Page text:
Asking why dogs chase cats is like asking the age old question “which came first, the chicken or the egg?” Basically, like many things dogs do, chasing cats is instinctual and they’re hard-wired to do it. However, you’ll find anomalies in every purebred and mixed breed dog; some will chase cats, some won’t. If you have a hunting, working or terrier breed or mix, there’s a good chance they will chase cats, because they have a stronger drive to do so. Most terriers and even some hounds were used as ratters not that many years ago. Dachshunds were used for hunting badgers and were sent into holes after the badgers to route them out.
The instinct that our domestic dogs inherited from their wolf ancestors is their prey drive. This drive was necessary in the wild so a wolf pack could survive. A mother wolf hunts to feed her pups, and the pack hunts for survival of the fittest pups in the pack, as they are the future of the pack’s longevity. The prey drive causes a lone wolf to hunt anything smaller than itself.
A dog’s prey drive is motivated by movement; it can also be motivated by smell. Racing Greyhounds are trained to chase a mechanical rabbit. Lure coursers chase a scented bait across a field. Herding dogs chase the flocks they protect, nipping at their heels to get them to move. This is all controlled at their base level by the prey drive instinct. If a dog grows up with cats, while they may chase when playing with their feline roommate, they are not as apt to actively chase cats all the time. They may also defend their joint territory against strange cats that intrude in your yard.
If you want your dog and cat to get along, the first step is introducing them. Admittedly it is easier if one or both of them are young, because they are less apt to have preconceptions of what the other species is capable of. If you’re bringing a new puppy home, a good way to introduce them is to crate your puppy and bring the cat into the room the crate is in. If your cat isn’t disturbed by the appearance of your dog, sit on the floor in front of the crate with the cat in your arms and introduce them.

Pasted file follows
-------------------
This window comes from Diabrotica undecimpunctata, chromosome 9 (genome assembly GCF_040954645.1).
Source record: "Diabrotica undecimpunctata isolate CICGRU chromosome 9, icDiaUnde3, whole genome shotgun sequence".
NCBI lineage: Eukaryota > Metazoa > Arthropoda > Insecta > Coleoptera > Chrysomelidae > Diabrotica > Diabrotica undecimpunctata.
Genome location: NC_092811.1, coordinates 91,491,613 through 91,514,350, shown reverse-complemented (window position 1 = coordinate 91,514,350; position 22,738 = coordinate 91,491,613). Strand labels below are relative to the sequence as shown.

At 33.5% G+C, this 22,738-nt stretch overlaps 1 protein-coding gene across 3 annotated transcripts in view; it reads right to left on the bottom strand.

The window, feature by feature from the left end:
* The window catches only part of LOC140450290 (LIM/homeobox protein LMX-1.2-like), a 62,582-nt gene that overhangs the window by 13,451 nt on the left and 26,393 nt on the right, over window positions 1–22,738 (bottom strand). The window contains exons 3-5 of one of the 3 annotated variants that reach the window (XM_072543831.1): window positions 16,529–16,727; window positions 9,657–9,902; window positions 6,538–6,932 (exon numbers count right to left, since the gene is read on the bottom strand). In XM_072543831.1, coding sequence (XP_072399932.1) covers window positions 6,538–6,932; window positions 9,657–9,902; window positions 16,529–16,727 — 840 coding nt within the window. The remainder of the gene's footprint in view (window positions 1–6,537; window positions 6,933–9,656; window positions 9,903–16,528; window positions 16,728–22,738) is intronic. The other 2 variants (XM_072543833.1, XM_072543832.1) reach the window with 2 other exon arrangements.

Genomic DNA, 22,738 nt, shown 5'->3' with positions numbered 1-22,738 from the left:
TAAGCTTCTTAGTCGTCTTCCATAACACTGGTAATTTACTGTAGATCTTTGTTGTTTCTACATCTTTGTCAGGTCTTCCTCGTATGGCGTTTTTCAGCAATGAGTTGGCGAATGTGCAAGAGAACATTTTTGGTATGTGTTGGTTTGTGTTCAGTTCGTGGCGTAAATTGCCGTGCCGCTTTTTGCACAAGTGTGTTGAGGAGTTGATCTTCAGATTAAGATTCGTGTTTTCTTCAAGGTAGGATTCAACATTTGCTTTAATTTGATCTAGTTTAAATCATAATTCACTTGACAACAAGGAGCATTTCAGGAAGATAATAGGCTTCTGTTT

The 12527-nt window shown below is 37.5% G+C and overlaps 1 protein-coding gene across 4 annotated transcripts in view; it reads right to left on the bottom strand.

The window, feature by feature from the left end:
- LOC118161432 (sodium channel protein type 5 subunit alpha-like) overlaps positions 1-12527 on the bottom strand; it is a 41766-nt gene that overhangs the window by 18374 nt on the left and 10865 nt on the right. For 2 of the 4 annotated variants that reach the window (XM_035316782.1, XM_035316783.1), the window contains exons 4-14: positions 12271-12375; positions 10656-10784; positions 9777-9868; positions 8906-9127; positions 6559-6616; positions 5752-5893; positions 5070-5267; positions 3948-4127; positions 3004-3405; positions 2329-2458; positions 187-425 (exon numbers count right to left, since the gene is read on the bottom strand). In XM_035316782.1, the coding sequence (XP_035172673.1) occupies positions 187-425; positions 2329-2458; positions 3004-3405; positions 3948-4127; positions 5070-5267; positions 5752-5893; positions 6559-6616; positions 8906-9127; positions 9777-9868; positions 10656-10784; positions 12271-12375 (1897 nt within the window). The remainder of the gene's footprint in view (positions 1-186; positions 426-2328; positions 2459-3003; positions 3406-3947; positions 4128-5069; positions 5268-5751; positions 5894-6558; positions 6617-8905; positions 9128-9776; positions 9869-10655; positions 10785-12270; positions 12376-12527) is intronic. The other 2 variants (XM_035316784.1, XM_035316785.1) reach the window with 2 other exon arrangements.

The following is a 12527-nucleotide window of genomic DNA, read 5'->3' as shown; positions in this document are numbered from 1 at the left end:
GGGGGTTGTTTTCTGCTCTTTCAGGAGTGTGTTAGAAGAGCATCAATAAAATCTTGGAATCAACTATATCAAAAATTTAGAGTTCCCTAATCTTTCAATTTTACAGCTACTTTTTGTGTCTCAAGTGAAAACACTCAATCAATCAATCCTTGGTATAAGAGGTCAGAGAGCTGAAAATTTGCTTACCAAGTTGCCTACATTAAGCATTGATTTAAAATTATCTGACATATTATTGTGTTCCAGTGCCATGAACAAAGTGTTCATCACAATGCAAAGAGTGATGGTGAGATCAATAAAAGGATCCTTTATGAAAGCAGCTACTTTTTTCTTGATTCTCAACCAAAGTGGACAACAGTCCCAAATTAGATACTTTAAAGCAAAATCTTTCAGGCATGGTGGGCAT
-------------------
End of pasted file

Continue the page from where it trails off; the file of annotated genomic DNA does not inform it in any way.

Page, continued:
If the cat is unwilling, scared or too wiggly, you can put them in their carrier and set the carrier door facing the crate door, several feet apart. You still want to be nearby watching the interaction and have treats and praise on hand for both your dog and cat. If your dog barks or the cat growls, admonish them but do not punish them; they are just reacting to a new situation. If they behave well, praise them and offer treats to both. By using this method, your dog and cat can get used to the sight of each other without being able to reach each other.
The next step is to let them interact in a room under your supervision. Make sure the room you choose has an escape route for your cat. Make sure your cat’s toenails are trimmed before the encounter, a friendly swat on the nose is one thing, but sharp claws may make your dog re-think the idea of being friends. Put a collar and leash on your dog and put them on a sit/stay in the room.
Have another family member bring the cat in and put them on the floor near the dog. If your dog is calm, praise them and offer them a treat for their good behavior. If your dog rushes the cat or tugs on the leash, tell them “no” and put them back on their sit/stay. Repeat both stages of training several times a day and for the first several months if needed. If your cat is an indoor/outdoor cat, provide sanctuaries both inside and out where they can be away from the dog, because even friends need a break at times. Make sure to feed your cat away from the dog’s reach. A dog eating their food may irritate the cat and make his acceptance of the dog harder.
You can train an adult dog that has not grown up with cats to respect them as another member of your melded pack. I know, because I’ve done it. By having patience, understanding why your dog chases cats, and using the same method of training consistently, you too can have your own peaceable kingdom at home.
Read more articles by Ruthie Bently
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